In the Cloud with Directv Now

As I’ve mentioned a couple of times on this blog, Directv entered the streaming game last year. They did so with the creation of Directv Now.

Directv Now is still a baby in the market. It was unveiled in November 2016, so it’s not even a year old. Of course when a product is still in its infancy stages, this is when you can expect a series of changes.

We wrote about one of those changes just a few weeks back, when Directv Now increased the amount of markets where users could access local channels. This was a welcome evolution for the service.

Such changes are usually made in an effort to address complaints and concerns from customers and leads. One concern that many have levied against Directv Now regards recording capabilities. For the moment, there is no DVR functionality attached to Now that lets users record their favorite shows.

But that could be just for the moment.

Recently, AT&T announced that Directv Now is experimenting with cloud-based functionality that will act as a DVR service for Now subscribers.


For now, it’s just an experiment, but an experiment with long-term aspirations. It’s pretty clear that AT&T wants to add recording capabilities to Now, it’s just a question of

They want to fine-tune their system before releasing it in en masse. This is hardly uncommon in the business world.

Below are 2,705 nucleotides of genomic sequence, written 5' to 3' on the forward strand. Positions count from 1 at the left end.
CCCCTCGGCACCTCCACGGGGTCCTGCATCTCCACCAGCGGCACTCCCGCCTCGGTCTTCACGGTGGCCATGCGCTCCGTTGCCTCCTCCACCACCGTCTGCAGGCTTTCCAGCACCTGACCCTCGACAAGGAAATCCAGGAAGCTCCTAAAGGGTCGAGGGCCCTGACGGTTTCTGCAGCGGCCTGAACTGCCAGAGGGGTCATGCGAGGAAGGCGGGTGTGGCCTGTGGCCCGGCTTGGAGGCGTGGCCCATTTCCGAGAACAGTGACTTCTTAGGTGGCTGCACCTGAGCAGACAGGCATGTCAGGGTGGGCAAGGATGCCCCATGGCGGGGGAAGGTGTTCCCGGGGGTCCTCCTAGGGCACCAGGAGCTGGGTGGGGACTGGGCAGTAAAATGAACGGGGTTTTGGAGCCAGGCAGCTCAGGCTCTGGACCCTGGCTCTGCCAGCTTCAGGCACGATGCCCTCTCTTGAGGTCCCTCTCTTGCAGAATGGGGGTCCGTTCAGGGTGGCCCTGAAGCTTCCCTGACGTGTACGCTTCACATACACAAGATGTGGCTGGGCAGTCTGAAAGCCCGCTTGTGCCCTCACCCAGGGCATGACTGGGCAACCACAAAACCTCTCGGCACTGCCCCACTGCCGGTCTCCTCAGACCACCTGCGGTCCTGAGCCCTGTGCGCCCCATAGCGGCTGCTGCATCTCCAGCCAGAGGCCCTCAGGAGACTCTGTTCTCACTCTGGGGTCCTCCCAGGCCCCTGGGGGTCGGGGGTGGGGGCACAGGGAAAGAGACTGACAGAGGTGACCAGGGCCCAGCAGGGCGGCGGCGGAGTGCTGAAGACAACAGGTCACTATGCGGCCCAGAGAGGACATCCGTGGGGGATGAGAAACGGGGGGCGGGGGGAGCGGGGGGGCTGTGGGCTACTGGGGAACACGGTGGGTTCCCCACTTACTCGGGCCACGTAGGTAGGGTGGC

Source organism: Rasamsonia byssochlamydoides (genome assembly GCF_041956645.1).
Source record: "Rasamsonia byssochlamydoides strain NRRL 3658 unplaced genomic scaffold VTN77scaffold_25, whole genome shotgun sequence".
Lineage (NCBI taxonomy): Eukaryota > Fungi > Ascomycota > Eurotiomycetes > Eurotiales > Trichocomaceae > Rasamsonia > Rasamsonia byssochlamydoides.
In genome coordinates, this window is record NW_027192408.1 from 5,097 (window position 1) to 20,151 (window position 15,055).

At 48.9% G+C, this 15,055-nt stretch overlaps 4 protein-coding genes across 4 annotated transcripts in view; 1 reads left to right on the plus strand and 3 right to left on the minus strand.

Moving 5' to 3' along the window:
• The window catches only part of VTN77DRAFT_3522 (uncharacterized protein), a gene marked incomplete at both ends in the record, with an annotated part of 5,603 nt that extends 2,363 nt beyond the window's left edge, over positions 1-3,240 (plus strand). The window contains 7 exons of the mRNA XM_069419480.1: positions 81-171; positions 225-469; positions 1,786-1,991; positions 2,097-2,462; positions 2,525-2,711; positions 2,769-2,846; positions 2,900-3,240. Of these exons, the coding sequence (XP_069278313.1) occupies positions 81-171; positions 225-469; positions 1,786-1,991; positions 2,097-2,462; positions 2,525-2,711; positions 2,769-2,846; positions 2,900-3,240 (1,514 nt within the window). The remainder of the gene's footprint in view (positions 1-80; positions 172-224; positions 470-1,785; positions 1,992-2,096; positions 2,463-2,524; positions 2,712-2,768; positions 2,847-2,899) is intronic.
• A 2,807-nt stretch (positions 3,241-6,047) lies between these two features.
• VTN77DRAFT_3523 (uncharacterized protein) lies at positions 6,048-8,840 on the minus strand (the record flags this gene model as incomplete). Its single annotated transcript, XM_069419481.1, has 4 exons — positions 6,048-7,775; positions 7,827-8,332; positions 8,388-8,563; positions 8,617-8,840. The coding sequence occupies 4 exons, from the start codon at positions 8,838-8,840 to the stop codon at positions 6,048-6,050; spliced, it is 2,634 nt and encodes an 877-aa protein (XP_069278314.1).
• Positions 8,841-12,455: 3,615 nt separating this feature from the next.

So what is the experiment exactly? Usually when people say the word “experiment,” images like this are imagined:

Thankfully, no muppets are employed by AT&T (that I know of).

Directv will invite a group of current Now subscribers to use a beta version of the DVR system for the rest of the summer. These subscribers will provide feedback while they use the system. The builders of the system will then incorporate that feedback and improve the functionality and features before AT&T makes it available to everyone.


Of course, DVR systems aren’t what they used to be. No longer are they just recording devices. Systems like the Directv Genie come attached with features beyond the ability to record “The Americans.” Genie also hosts apps like Netflix and Pandora, and it also makes program suggestions for subscribers.

So how much will Genie and the Directv Now DVR systems have in common? Unfortunately, it’s hard to say. AT&T has not made such information publicly available. We will likely have to rely on leaks from testers in the meantime.

That said, AT&T has left a few hints about the future of Directv Now in general.

The Future

AT&T is clearly ready to invest more into Directv Now. It makes sense, given that streaming services are rapidly gaining in popularity. As always, AT&T/Directv just want to be competitive.

And given what they have on the horizon, there’s little reason to believe they can’t be competitive. Directv Now is set to feature goodies like live TV pausing and parental controls by the end of this year, or around the time Directv Now’s DVR is widely available.

That’s the short term. When you’re developing a product, it’s imperative to think of next year’s ambitions as well. And Directv Now has such ambitions. By the end of 2018, AT&T wants to add features like 4K HDR, user profiles, and downloading.


Directv Now could just as easily be referred to as Directv New. And like with anything new, there are going to be imperfections.

However, what often separates the superior brands from the rest is the vision.

There’s plenty of vision attached to Direct Now. Their DVR system may be in the cloud, but their heads are not.

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